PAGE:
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How to Develop and Harness Compulsions

The 33rd Secret

In order to become skillful at anything, the great requirement is persistence. In order for persistence to maintain itself, emotional drive is necessary. Some people have more of this drive than others. Some have it so highly developed that they are possessed by the drive instead of possessing it. One form this takes is that of the compulsion.
A compulsion can become pathological and senseless when patients feel that they can ward off evil by not stepping on the cracks in the sidewalk or when golfers become superstitious, or it can be harnessed into productive channels. A harnessed compulsion often leads to spectacular achievement. I have had compulsive patients who were only passably bright make straight "A" marks.
Whenever I have wanted to complete a task that appeared to be arduous, I have deliberately made a compulsion out of it. This is the simplest way I know to provide maximum insurance for success. A compulsion is not difficult to understand if we think of it as a very powerful interest. Any interest can become compulsive. The more we do something, the more interested we are in continuing it. This is true of the hardest and most menial of tasks.
I read recently of a barber who had become nationally famous and wealthy as an after-dinner speaker. He still continues to barber!
During the depression, there was no work available. Under the WPA program, an unemployed street sweeper received a weekly relief check. He bought a broom and swept streets for nothing.
During World War II it was found that captured doctors would collaborate in cruel experiments on fellow prisoners if only they were permitted to practice medicine.
In such cases, we must suspect that interests had become compulsive. The trick, then, is to harness proper compulsions.
A proper compulsion can be generated by first overcoming inertia, then establishing correct habits of practice, and finally making these habits so strong that they drive us automatically to learning. It is said of Hogan that he has often practiced in bad weather. By this manner he prepared himself to handle the special variables that surround play in rain, wind, or cold. It is also likely that his habits were so strong that he could not keep from practicing even when the weather was bad.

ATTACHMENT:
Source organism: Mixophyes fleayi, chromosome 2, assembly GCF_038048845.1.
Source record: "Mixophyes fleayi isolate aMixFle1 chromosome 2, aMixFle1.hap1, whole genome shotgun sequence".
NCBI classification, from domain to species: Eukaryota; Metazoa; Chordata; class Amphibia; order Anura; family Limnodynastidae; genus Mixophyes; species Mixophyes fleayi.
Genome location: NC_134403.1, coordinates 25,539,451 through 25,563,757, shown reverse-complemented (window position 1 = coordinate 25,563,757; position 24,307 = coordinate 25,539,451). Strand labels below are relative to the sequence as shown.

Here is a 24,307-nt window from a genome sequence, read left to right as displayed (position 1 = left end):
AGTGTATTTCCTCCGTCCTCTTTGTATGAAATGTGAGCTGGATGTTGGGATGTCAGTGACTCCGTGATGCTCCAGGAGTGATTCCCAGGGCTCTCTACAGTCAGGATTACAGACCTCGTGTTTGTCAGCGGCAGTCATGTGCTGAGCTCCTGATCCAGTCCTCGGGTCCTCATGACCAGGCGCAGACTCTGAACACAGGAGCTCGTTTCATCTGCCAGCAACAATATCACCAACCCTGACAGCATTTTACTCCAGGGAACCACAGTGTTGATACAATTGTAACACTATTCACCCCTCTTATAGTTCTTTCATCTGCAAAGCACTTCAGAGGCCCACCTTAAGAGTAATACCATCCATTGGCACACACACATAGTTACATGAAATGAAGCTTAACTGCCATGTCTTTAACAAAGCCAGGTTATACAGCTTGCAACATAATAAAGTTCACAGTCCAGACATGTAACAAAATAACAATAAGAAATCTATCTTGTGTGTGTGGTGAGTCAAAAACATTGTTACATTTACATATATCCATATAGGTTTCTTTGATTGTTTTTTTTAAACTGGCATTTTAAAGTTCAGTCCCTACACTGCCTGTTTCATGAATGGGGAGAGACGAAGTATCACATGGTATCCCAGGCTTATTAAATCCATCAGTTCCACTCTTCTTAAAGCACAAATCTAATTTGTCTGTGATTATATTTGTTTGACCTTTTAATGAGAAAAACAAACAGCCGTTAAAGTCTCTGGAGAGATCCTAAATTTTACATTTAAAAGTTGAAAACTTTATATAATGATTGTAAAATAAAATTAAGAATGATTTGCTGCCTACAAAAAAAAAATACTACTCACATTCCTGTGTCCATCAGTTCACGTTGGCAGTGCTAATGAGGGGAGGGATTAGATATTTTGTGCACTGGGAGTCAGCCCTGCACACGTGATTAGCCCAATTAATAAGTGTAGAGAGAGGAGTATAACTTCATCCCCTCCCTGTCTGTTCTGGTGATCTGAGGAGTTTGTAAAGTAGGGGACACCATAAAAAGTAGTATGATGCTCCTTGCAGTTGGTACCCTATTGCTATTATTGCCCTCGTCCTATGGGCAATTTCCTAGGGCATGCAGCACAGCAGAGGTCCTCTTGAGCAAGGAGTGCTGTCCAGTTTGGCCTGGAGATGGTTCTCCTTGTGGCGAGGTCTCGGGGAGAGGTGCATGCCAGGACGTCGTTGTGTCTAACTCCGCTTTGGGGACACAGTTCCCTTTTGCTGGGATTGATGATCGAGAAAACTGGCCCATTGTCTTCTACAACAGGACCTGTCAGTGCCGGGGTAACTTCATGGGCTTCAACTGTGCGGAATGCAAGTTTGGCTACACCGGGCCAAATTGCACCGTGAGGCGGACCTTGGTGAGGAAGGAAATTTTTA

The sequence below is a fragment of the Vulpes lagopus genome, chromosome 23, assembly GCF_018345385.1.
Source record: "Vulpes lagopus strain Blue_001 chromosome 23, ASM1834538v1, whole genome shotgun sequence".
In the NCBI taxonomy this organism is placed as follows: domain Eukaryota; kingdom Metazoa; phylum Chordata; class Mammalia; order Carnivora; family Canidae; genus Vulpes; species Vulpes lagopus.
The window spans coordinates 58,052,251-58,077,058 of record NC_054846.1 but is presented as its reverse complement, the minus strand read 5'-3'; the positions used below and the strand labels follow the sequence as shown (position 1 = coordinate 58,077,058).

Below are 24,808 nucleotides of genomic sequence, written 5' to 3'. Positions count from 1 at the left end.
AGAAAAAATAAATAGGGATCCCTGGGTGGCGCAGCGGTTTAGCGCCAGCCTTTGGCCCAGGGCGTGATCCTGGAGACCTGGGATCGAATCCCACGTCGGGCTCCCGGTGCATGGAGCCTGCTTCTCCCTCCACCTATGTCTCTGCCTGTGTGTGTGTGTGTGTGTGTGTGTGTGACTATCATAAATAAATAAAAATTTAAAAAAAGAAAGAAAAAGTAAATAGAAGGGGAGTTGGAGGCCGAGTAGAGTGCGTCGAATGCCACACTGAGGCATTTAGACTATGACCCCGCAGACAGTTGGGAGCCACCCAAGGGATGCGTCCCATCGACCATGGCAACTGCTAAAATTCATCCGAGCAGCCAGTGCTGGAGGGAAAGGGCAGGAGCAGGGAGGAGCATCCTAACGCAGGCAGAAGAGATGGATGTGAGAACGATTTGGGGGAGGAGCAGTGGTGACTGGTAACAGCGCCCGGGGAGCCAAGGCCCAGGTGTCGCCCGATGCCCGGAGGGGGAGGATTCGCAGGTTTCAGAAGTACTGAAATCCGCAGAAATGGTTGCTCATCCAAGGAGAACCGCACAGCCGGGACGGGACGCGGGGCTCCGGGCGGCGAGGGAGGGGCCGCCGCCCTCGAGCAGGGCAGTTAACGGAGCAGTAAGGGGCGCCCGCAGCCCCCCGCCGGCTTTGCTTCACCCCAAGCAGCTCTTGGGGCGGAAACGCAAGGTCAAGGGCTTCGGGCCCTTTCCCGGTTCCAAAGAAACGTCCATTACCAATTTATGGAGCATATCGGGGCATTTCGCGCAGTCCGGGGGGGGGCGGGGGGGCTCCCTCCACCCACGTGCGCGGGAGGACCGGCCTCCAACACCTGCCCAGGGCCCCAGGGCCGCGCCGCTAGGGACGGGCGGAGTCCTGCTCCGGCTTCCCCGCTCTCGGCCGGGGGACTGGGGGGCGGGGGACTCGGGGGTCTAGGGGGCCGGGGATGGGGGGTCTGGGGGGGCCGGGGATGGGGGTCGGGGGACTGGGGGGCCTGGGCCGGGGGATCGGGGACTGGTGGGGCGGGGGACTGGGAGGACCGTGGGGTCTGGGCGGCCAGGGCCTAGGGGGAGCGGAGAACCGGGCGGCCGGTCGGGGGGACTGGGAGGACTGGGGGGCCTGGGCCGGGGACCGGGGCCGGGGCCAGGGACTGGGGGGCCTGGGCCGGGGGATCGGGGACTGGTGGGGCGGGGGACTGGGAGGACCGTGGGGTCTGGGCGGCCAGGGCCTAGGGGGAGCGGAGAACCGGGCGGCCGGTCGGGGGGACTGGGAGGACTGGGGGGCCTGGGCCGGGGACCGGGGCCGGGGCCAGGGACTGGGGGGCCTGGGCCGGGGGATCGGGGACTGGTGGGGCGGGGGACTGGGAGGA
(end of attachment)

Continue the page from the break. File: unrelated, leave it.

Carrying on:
The compulsion must be controlled, for it can lead to the error of the "fixed idea." This is a common underlying error which perpetuates poor form when a golfer adopts an idea so strongly that it restricts his ability to make alternative decisions.
One instance of this occurred in the 1954 Masters. Billy Joe Patton, the long-hitting amateur, had decided before teeing off that he would not play it safe but rather would "go for broke" along the route. With some excellent play and some luck, he came to the final round leading the field with a few holes left. At this point his lead was such that he could have won the tournament with conservative shooting. Playing with the attitude he had carried with him throughout the tournament, he elected to play for a birdie by gambling with a long wood to reach a par five hole in two. He put the ball into the water and lost to Hogan and Snead by one stroke.
Another instance occurred in the Ryder Cup matches in 1959. On a water hole, when the American team and one British player had missed their second shots, the British team would have won if the final player, Weetman, had played safe. (They were one up with one to play.) Instead, Weetman shot into the water, resulting in the loss of the hole and tying up the match. When he was questioned about the costly mistake, Weetman said, "The only way I know how to play golf is to always shoot for it."
Fixed ideas—no matter what the source—often lead to persistent errors. In giving lessons, the professional would be wise to stimulate the learner to give expression to such ideas.
There is only one good fixed idea: do what the situation calls for. The problem is to develop a useful compulsion to improve but to guard against trying to solve all problems with one solution.